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THE GRAMMAR SCHOOL., Auckland Star, Volume XL, Issue 73, 26 March 1909
THE GRAMMAR SCHOOL.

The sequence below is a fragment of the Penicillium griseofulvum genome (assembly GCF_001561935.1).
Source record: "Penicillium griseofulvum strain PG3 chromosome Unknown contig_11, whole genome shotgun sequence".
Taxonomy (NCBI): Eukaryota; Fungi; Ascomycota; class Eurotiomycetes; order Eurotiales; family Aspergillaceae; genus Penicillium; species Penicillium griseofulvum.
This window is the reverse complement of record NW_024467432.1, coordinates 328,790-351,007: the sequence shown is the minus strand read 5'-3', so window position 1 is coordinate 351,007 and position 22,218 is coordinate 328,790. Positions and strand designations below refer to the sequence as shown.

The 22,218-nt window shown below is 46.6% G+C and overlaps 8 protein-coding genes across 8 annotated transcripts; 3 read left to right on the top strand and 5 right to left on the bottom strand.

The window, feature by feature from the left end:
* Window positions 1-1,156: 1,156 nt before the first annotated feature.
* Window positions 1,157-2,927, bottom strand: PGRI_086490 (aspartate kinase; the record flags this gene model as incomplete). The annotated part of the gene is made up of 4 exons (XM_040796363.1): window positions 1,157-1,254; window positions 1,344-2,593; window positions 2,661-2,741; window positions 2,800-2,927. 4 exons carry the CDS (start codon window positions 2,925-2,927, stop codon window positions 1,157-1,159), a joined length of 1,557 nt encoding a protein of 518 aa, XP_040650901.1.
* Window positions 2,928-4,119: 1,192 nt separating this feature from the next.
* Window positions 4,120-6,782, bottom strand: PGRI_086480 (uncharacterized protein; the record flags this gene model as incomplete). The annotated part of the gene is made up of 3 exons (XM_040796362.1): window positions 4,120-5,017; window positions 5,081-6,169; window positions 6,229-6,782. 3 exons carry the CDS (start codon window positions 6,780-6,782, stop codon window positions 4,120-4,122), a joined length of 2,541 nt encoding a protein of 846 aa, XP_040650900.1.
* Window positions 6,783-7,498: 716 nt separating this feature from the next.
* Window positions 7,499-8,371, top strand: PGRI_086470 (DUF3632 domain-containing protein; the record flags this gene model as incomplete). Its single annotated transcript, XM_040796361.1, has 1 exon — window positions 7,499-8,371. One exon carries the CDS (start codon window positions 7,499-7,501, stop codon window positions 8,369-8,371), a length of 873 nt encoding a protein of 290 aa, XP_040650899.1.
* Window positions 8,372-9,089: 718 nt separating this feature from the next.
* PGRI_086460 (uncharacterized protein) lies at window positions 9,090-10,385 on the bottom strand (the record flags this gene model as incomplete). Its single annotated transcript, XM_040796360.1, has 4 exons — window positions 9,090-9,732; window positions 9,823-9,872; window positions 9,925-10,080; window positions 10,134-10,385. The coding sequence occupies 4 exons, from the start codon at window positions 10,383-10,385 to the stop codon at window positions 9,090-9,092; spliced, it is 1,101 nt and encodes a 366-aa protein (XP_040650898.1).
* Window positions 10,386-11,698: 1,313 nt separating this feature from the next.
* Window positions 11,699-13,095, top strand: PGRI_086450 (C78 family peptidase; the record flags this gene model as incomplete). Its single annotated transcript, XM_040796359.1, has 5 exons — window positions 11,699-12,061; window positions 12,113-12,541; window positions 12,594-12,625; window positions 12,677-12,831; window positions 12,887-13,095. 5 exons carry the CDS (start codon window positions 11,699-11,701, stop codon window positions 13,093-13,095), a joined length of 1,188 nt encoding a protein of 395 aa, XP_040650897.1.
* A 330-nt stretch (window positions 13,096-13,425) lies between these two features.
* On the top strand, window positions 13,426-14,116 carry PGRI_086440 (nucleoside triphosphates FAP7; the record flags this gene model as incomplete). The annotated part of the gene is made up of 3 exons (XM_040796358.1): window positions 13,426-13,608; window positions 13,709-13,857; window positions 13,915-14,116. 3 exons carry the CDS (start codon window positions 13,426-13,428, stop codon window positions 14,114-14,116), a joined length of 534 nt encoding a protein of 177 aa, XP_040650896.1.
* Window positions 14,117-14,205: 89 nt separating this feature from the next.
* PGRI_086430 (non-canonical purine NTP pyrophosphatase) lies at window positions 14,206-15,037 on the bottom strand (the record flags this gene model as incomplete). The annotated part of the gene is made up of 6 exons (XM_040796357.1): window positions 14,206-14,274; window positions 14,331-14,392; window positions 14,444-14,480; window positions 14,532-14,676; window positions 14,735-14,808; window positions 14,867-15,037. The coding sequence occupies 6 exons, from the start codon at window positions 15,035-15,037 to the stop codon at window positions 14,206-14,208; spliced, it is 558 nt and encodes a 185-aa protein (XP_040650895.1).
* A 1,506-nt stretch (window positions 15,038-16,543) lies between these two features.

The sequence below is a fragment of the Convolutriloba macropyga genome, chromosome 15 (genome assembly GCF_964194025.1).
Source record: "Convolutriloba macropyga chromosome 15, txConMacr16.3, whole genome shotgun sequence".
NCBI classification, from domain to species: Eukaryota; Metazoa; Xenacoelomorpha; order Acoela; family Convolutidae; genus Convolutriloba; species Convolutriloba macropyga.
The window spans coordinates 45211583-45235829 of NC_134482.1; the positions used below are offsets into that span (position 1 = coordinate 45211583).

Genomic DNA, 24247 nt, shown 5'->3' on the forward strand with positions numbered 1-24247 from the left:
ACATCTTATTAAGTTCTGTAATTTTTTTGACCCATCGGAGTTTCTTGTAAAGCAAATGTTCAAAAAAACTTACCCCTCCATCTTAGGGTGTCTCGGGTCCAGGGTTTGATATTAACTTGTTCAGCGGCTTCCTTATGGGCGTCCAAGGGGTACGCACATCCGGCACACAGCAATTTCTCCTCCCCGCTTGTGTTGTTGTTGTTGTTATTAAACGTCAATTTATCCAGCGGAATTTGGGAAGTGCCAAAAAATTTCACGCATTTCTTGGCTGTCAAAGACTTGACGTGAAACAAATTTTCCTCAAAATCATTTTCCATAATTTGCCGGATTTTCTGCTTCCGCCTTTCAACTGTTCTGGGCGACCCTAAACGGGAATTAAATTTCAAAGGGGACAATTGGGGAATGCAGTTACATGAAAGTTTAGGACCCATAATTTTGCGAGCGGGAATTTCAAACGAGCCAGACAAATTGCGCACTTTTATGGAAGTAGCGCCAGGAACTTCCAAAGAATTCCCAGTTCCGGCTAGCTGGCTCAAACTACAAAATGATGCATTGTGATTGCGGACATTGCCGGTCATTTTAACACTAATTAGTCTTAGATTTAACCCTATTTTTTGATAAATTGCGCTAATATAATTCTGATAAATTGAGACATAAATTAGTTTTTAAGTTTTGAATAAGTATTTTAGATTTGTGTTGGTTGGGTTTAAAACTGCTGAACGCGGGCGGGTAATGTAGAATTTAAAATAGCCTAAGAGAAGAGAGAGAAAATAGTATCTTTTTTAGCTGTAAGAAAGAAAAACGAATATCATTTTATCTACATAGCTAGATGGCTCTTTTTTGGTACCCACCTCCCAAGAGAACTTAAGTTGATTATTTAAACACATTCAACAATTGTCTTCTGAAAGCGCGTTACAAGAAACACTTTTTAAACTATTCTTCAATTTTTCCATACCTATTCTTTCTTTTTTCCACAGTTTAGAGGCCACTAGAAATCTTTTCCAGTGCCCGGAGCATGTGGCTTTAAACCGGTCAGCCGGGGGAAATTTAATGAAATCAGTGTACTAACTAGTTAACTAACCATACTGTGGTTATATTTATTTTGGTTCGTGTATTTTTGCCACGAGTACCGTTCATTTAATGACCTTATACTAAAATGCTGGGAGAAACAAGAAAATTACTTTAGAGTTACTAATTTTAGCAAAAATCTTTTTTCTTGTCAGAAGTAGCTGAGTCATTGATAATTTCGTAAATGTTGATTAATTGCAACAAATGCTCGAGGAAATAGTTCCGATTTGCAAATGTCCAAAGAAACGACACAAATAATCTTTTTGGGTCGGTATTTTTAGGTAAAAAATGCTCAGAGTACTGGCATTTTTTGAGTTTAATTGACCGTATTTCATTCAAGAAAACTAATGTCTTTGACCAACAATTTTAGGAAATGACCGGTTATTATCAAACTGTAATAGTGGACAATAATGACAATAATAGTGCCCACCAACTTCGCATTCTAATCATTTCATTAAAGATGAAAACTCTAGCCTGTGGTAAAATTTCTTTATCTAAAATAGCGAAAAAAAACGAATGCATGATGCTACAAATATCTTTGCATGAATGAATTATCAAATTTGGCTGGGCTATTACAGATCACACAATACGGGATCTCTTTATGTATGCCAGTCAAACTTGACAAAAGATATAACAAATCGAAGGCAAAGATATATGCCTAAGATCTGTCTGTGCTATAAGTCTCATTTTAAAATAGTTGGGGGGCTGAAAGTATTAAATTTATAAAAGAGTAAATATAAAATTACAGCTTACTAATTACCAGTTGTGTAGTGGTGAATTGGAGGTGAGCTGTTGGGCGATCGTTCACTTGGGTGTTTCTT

■OPENING PRAYER OBJECTED TO. ." PROTEST SENT TO THE BOARD. THE PRAYER AUTHORISED. The action of the BcVrd of Governors of the Auckland Grammar School, in agreeing to opening each day's -work- with prayer, was the subject of a protest which was dealt with by a meeting of the Grammar School Board yesterday afternoon, when a petition was read, signed: by Messrs. F. E. Baume, M.P.,P. M. Mackay (chairman of the City Schools Committee), i>. Goldie, and Robert F&rrell, which contained the following clause:— respectfully request that you will be good enough to inform us as to" the full facts of the case with Tegard to opening the school with prayer. If such proceedings are now in force in the Grammar School, have they been approved of by the Board?" Mr. A. J. Mahone also wrote, asking, "Who is responsible for the opening of the Grammar and Girls' High Schools By prayer and religious instruction, (as' reported), to which I strongly object?" There were present at the meeting: The Hon. Sir G. M. OTlorke (chairman), ProfessoT P, Professor A. P. W. ■Thomas, Br. Roberton, Mr. L, J. Bagnall, Mr. Alfred Kidd, and also Mr. Tibbs and Miss Whitelaw. The Chairman said he had asked the headmaster of tie Grammar School =ad the headmistress of the girls' school to be present, so as to learn from them how the schools had been affected by being opened by prayer? The Chairman then asked Mr. Tibbs. "Has the school teen in any way unsatisfactorily affected iby the system adopted by opening each day with prayer?" Mr. Tibbs: "No." Chairman: "Any objections from masters or boys ?" Mr. Tibhs: "No." Dr. Roberton: "Have there been any protests from parents of scholars?" Mr. Tibbs: "Not a word." Mr. Bagnall stated that at the previous meeting Mr. Tibbs explained that every Grammar and High School throughout the Dominion was opened in a similar manner, and it was thought by the Board to be the proper thing to adopt the same practice at the Auckland Grammar schools. .Mr. A. Kidd asked to be informed •what was .the form of prayer used? He ■remarked, that he was not present when it was submitted to the Board. Mr. Tibbs: "A short passage of scripture is read, then the Lord's Prayer is recited, followed by the short school prayer that the Board has authorised." ilr. Kidd: "Has there been any objection from parents?'' ■Xlr. Tibbs: None whatever. Hγ. C. J. Parr, having arrived a little late, asked: "What is the nature of the religious service?" Mr. Tibbs: You cannot call it a religious service. Mr. 'Parr: What does it amount to? Mr. Tibbs: The- "prayers," I should , prefer to call it." He .then repeated the form. The chairman: 'And there has been no, objection from either pupil or parent? Mr. Parr: What is the practice in the South? Mr. Tibbs: The same as "we are doing. Mr. Hogbsn, when he first visited the Auckland Grammar School, was very much surprised that we did not open •with prayer, the same as .the other, schools. Mr. Eidd: Are we to understand that prayers are general in the other secondary schools? ■Mr. Tibbs: There are only two others in the Dominion that dp not open with prayers. One is the Thames -High School. iWhen I was in the South I asked headmasters about the matter, and they were very milch surprised that the Grammar School in Auckland had not been opened with prayers. I may say I was equally surprised when I came nere, because in all my experience I never before knew a school like ours opened without prayers. Chairman: Are you in favour of the continuance of the system of opening with prayers? Mr. Tibbs: Most undoubtedly. , ' Are the other masters also of that- - opinion? • . Those are who have spoken to mc on the •subject. I feel sure that the boye. and also .their parents, are in favour of opening school -with prayers. ' - Mr. Kidd: I suppose, then, no one has left the school on account of the prayers? Mr. Tibbs: No! And no one 'has asked fo be excused from attending prayers. Mr. L. J. Bagnall: There was a condition linked with authorising prayers, that anyone objecting should be excused from attendance a* prayers. The chairman: Yes, there was the proviso to exempt any pupil whose parents objected. Miss Wbitelaw, headmistress of the Girls' School, when asked by the chairman the effect on the school of opening with prayer, said: "I have seven exemptions—six Jewesses and one Roman Catholic. All the rest attended prayers, and there were no objections from parents of pupils." Chairman: "What is, the number attending the school ?" Miss Whitelaw: "Two hundred and eighty-five." Chairman: "And only seven objections." Miss Whitelaw: "There are one or two Roman Catholic girls at the schools who do come to prayers." Dr. Roberton: "Did the objection come from the parents or the children?" Miss Whitelaw: "From the children at first, and then they were supported by their parents." Dr. Roberton asked what course ,ras adopted at the Girls' School. Miss Whitelaw replied: "I give out the number of a hymn, which we sing; then we read a passage of Scripture, and repeat the Lord's Prayer." ' Professor Thomas: "Are those hymns -carefully chosen to avoid doctrinal points ?" Miss Whitelaw: "I had a book from '!London. I will bring, it, down for you to see. It was published for use in undenominational schools at Home." Professor Thomas: "It would be possible to get some doctrine into a hymn, but it should also be possible to get a good selection. I am content to take Miss .Whitelaw's assurance that due care is exercised." - Professor Brown: "How long do'these proceedings take?" Miss Whitelaw: "About sis to eight minutes." Mr Kidd: "The objections seem-to have been from the Jews in your school. Is there anything in the prayer they object to?" Miss Whitelaw: "I did not go into particulars with them at all, as they were only children. It is the usual school yrayer approved by the Board." Chairman: "Is it the usual practice at Home to open witE prayer V ■ . '■ !Miss Whitelaw: "Yes." ' Chairman: "I think the Board agreed *o the singing of atynm bj the girls?"